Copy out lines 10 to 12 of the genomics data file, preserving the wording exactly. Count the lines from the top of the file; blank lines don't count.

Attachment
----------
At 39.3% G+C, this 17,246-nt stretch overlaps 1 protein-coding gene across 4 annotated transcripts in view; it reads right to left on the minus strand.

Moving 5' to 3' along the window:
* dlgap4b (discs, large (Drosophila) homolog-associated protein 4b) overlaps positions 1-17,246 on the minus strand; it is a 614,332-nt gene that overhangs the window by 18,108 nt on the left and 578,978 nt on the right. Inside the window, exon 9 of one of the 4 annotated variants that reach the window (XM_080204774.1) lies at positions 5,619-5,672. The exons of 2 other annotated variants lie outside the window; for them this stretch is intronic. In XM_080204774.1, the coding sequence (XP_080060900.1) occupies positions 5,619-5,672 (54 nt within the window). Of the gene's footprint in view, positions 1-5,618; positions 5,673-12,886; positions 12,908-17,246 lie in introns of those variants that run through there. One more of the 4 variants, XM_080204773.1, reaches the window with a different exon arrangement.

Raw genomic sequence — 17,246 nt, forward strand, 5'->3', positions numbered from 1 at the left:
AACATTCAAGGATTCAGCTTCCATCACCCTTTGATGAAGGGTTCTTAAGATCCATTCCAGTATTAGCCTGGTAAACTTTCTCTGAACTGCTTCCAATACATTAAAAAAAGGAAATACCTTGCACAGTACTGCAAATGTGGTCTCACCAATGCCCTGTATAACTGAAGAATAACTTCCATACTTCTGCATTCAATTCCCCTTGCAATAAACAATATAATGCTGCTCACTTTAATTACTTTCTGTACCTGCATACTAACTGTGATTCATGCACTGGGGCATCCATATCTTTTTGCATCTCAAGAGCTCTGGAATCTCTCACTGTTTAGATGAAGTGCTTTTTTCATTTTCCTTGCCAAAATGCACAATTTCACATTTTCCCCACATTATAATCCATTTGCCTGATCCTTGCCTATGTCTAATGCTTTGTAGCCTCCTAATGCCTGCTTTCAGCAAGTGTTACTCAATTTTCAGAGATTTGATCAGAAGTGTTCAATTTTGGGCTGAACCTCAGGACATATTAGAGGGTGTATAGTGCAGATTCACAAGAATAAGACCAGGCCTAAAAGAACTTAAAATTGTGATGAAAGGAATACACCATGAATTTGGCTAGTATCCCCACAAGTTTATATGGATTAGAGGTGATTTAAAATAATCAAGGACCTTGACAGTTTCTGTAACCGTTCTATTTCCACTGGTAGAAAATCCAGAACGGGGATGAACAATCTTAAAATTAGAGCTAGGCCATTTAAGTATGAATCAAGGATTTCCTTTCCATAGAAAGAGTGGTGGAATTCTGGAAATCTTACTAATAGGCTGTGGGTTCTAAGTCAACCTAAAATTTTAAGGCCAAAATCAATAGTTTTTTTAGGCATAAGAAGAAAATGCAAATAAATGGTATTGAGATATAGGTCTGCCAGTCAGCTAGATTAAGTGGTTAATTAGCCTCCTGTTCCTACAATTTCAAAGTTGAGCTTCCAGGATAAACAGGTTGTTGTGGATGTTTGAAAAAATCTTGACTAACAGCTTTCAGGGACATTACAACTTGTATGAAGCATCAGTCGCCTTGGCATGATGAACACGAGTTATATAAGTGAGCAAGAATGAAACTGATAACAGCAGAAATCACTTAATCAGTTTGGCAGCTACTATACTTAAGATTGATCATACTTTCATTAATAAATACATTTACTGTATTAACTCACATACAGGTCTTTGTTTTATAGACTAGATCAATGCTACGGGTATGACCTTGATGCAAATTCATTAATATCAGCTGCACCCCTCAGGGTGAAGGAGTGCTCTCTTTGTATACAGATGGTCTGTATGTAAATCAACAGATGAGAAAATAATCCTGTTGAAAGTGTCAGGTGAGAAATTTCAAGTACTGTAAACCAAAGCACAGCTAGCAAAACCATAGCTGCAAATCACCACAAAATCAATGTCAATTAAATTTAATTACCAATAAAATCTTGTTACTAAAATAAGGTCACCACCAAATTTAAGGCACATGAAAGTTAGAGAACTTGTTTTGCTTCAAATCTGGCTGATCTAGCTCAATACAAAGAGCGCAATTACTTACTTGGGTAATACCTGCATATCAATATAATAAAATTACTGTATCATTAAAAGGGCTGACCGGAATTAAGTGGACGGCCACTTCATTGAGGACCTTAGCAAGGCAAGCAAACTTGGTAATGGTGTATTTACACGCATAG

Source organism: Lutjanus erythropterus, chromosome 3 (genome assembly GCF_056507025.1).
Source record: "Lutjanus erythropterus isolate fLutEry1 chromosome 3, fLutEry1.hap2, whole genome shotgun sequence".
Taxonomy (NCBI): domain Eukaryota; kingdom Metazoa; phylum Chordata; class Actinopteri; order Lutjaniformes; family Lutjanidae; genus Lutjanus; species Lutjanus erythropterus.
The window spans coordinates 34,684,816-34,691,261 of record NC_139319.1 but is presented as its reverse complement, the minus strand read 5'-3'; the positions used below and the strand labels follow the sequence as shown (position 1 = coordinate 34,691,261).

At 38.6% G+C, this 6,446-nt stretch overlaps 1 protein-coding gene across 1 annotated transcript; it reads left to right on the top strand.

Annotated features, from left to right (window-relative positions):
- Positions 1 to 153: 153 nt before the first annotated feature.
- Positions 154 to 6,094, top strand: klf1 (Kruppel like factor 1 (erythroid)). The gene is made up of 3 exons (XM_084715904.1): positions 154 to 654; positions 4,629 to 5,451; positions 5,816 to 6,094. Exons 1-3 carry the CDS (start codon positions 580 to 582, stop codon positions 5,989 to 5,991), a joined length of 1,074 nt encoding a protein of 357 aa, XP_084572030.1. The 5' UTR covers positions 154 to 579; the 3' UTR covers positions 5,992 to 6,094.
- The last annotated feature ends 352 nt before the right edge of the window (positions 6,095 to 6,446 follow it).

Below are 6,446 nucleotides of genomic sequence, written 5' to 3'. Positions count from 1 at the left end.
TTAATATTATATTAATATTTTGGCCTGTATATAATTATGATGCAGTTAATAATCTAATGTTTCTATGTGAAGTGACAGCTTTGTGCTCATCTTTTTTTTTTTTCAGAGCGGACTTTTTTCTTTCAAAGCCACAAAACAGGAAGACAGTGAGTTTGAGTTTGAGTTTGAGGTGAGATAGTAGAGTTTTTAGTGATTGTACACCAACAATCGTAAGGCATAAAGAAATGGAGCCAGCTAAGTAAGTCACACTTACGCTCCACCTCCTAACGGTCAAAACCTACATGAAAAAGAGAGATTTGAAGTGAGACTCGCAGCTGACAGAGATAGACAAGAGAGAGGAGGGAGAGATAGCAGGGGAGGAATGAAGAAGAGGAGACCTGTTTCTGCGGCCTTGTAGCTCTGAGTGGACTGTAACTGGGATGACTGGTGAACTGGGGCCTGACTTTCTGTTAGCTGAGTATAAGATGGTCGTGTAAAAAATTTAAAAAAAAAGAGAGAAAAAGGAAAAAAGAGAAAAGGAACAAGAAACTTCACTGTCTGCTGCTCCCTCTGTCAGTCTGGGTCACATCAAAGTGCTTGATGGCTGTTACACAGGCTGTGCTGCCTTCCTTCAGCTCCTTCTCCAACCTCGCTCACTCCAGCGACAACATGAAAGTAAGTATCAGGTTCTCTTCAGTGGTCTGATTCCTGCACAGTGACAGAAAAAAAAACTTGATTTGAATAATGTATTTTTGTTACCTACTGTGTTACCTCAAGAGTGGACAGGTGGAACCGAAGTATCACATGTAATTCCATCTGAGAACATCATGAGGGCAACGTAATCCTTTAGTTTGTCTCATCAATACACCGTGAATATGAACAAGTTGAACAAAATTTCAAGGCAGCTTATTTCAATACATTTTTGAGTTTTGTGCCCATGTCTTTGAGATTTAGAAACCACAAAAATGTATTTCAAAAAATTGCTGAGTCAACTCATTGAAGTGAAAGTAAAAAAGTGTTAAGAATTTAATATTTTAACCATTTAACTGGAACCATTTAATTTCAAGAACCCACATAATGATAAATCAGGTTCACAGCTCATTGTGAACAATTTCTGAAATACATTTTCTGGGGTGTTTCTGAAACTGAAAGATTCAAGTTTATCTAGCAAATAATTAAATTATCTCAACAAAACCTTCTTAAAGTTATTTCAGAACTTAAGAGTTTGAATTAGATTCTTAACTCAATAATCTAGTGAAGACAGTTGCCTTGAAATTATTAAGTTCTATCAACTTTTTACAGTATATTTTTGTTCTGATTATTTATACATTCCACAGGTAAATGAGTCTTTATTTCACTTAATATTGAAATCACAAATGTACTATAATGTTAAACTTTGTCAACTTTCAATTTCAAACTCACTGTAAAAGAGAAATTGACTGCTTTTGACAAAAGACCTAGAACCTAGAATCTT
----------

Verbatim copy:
At 38.6% G+C, this 6,446-nt stretch overlaps 1 protein-coding gene across 1 annotated transcript; it reads left to right on the top strand.

Annotated features, from left to right (window-relative positions):
- Positions 1 to 153: 153 nt before the first annotated feature.